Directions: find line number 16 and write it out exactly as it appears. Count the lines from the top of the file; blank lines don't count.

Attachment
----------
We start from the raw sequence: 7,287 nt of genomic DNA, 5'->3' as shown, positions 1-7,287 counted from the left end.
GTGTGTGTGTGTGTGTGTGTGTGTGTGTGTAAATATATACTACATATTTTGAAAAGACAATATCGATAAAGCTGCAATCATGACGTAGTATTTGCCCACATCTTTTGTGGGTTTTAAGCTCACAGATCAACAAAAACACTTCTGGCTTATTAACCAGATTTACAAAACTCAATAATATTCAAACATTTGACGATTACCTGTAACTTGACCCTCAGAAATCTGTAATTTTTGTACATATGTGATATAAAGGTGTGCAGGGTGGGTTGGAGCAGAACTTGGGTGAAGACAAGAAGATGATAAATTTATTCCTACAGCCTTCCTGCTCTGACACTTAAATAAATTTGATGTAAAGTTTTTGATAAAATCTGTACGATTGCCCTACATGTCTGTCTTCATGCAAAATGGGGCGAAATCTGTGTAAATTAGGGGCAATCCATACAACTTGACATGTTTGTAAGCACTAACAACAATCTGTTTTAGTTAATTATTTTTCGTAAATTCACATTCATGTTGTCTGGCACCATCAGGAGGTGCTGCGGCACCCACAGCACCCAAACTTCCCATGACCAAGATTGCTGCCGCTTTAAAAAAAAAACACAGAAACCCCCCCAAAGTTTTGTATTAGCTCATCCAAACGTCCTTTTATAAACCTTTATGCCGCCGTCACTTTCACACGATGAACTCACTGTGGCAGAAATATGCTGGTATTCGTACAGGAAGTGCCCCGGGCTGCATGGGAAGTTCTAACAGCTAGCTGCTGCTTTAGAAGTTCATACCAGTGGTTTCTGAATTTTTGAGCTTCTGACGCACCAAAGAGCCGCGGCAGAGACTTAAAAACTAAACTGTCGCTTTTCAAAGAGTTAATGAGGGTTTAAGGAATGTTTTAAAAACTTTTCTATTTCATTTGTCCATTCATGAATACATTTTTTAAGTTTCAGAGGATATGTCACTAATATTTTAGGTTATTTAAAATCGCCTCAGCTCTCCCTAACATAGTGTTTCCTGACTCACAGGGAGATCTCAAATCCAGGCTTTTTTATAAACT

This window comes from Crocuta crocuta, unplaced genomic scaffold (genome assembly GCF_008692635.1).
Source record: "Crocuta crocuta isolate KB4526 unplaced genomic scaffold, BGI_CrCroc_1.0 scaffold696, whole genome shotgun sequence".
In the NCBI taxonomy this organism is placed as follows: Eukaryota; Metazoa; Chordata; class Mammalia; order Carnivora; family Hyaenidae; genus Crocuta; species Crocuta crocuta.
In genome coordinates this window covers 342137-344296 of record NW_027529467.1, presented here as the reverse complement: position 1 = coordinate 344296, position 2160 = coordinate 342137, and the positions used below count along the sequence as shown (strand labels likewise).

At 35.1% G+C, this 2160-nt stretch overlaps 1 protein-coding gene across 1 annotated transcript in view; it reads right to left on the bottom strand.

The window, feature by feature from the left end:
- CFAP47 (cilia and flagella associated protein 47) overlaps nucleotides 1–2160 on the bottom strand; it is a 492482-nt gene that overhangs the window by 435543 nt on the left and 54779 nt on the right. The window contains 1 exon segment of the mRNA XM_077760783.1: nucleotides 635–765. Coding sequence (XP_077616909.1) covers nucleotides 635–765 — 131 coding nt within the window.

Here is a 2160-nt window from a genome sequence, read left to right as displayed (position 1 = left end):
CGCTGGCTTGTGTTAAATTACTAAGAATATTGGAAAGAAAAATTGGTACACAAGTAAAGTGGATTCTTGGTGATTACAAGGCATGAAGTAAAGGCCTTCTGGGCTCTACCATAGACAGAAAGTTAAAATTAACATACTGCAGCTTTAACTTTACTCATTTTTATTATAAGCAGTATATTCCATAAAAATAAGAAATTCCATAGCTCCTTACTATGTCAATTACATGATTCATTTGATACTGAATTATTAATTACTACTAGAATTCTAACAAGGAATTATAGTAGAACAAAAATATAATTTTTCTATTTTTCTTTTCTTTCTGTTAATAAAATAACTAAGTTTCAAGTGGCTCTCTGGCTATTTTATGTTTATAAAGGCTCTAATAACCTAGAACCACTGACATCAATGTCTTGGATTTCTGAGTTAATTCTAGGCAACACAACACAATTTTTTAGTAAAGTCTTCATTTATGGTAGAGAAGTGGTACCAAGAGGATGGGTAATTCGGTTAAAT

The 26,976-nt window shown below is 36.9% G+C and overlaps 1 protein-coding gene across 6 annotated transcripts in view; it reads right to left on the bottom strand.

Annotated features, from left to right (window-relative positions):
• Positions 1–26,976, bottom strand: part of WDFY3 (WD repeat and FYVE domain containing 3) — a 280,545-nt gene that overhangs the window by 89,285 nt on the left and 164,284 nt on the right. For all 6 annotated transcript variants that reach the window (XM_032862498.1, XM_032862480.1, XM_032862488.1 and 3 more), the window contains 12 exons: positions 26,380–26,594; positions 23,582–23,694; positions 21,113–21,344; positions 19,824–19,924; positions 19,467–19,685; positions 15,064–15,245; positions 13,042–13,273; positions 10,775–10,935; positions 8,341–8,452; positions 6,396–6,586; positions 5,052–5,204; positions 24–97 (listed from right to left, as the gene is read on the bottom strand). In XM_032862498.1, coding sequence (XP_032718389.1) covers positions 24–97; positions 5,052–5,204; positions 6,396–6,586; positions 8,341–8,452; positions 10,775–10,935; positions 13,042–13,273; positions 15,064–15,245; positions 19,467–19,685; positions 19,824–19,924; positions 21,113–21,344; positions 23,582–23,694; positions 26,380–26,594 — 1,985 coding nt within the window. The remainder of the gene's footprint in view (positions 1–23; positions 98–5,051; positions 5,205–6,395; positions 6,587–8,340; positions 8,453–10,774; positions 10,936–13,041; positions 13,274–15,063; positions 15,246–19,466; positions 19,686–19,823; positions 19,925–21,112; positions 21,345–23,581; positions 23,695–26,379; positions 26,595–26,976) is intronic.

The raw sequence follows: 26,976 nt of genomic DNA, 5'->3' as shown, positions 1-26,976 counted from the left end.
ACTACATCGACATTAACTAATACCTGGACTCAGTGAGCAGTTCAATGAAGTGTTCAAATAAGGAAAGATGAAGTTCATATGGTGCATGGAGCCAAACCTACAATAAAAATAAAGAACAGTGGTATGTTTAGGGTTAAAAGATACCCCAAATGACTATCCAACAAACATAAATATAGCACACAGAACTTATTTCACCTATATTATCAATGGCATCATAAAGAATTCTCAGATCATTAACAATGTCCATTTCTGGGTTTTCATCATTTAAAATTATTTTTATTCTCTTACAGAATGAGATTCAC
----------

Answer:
ACTACATCGACATTAACTAATACCTGGACTCAGTGAGCAGTTCAATGAAGTGTTCAAATAAGGAAAGATGAAGTTCATATGGTGCATGGAGCCAAACCTACAATAAAAATAAAGAACAGTGGTATGTTTAGGGTTAAAAGATACCCCAAATGACTATCCAACAAACATAAATATAGCACACAGAACTTATTTCACCTATATTATCAATGGCATCATAAAGAATTCTCAGATCATTAACAATGTCCATTTCTGGGTTTTCATCATTTAAAATTATTTTTATTCTCTTACAGAATGAGATTCAC